Today – I want to address the complaint that ‘all romances are the same’. Here is a (very) random selection of books from my keeper shelf, and yes, in every case, LOVE CONQUERS ALL. But that isn’t the point. It’s WHAT love must conquer, and WHY.  Here are just a few of my favourites: heroes so troubled and tortured that they almost seem beyond love, and heroines with more (emotional) baggage than Rose DeWitt Bukater when she gets on board the Titanic. But don’t worry. Love conquers all.

In Captive of Sin (Anna Campbell) the hero has been hideously tortured. It hasn’t affected his face or other crucial-to-the-plot parts of his anatomy, but he is ‘ruined’ emotionally and scarred just about everywhere else.  This book has the sweetest description of BAD HONEYMOON SEX that I have ever read – and the story of how the couple overcome Gideon’s difficulties is enchanting.

In The Marriage Bed (Judith Arnold) the hero weds a girl who is already pregnant by someone else – thinking that he’ll get shot to pieces in Vietnam and she’ll get the widow’s pension. I was drawn into this book by the true-to-life struggle to get him back into bed when he comes home; a shattered veteran of a horrible war. Crucial to his recovery is his love for ‘his’ daughter – but circumstances threaten to take her away, and the trouble begins. 

In Love You to Death, author Meg Cabot gives us a supercilious heroine who can see dead people, and shows that no guy (who dumps you) is worth dying for. But what do you do if the guy you fall for is just a ghost? Teen angst and great dialogue. You just have to suspend your disbelief ...

In Evermore, Alyson Noel gives us a heroine changed forever by the loss of her family, and a hero whose grip on immortality is both a blessing and a curse. I liked the flashbacks into their past encounters, and I am seriously envious of Damen's bookshelf!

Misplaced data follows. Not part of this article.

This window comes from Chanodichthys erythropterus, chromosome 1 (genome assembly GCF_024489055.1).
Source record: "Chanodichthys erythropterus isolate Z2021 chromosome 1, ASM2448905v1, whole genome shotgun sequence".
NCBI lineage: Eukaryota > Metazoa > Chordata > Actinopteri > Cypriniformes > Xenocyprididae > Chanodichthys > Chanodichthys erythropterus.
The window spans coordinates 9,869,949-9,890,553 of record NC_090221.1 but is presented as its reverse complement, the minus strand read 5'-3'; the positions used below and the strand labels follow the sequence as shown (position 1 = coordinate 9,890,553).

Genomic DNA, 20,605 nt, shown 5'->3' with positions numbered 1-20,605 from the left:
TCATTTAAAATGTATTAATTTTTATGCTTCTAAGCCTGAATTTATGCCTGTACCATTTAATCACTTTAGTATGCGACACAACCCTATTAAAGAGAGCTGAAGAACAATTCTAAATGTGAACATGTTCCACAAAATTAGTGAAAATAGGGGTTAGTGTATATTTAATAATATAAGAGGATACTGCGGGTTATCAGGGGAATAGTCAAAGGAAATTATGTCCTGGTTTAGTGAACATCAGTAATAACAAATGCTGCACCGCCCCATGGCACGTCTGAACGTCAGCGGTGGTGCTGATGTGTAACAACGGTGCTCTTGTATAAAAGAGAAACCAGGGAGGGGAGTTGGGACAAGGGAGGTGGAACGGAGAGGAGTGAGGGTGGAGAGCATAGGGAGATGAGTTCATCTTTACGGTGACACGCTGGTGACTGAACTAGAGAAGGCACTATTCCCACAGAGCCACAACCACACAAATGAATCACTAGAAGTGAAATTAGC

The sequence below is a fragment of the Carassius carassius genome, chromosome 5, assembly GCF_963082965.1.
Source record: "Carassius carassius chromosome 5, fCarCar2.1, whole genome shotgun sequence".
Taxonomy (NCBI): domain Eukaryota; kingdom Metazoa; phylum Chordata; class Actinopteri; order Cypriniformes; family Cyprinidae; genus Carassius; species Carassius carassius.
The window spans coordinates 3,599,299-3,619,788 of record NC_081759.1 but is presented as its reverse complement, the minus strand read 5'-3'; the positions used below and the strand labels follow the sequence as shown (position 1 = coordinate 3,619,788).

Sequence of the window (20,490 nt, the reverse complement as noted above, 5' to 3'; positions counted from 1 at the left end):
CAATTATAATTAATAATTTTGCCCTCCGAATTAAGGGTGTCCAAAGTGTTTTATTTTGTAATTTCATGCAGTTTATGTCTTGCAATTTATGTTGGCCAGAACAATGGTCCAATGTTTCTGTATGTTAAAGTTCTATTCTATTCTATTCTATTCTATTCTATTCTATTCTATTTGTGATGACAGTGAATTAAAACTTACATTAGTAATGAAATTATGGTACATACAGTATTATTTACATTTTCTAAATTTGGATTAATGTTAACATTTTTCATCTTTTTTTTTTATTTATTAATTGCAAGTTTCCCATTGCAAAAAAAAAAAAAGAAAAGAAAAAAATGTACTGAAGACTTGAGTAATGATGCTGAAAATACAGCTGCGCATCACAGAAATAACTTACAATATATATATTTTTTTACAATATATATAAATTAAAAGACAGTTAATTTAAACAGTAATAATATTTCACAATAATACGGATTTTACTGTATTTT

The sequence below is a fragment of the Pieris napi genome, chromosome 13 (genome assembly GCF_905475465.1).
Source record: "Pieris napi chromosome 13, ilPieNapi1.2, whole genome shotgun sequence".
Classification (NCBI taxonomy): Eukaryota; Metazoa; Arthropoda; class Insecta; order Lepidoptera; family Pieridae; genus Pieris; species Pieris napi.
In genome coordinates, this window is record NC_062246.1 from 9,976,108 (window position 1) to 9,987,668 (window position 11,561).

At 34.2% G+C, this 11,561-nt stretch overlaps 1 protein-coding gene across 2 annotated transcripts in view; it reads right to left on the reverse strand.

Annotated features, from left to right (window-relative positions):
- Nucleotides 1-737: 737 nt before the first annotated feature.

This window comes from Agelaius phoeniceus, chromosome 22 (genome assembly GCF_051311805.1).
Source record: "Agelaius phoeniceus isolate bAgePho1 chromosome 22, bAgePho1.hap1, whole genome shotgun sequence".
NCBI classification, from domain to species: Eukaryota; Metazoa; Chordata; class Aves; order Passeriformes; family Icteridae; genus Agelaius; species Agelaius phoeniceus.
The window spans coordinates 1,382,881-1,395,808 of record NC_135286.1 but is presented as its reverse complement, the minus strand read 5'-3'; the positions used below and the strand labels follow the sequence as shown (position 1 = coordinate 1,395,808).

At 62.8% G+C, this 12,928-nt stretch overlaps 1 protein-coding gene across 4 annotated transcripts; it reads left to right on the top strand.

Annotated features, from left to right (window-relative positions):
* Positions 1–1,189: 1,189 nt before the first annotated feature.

In Second Chance Family (Karina Bliss) the hero and heroine have split up, blaming themselves and each other for the death of their baby. They’ve moved on, met and married other people, and made as big a botch out of their new relationships as they did with each other. The odds are stacked against this couple, but fate pulls them together again.

In the classic novel Outlander (Diana Gabaldon), the hero and heroine cross several barriers, he’s younger, she’s older, he’s Scots, she’s English, he’s from a brutal, male-dominated past, she’s a forward-thinking modern woman. He's single, she's married. He's a virgin, she's not. Fireworks are guaranteed.

And last but not least, I want to draw your attention to a little Indie book that captured my heart. Replaced by a Stranger (KC Stone) deals with a young woman looking for love outside her marriage. The books reads like a powerful TV drama, and tells the story of a foolish mistake that rips a young family apart. I won’t spoil it for you, but I will say that one man emerges as a true hero from a heart-rending love triangle. 

I'd love to hear about some of your 'keeper' books - and what you like best about them.

Wednesday, June 15, 2011

What the reviewers are saying ...

I’m so thrilled with the reviews I’ve been getting for SCANDAL AT THE FARMHOUSE that I decided to indulge myself and give you some of the best bits. To read the full text – just click on the links.

This SWEET, sweet story captivated me …. I probably should let you know that I read it on one sitting, why would I stop?? I challenge you!

‘Ms. Young does an outstanding job of telling the story of young Clara's complex life - in a time where women are seen as property that can be bartered over like livestock.’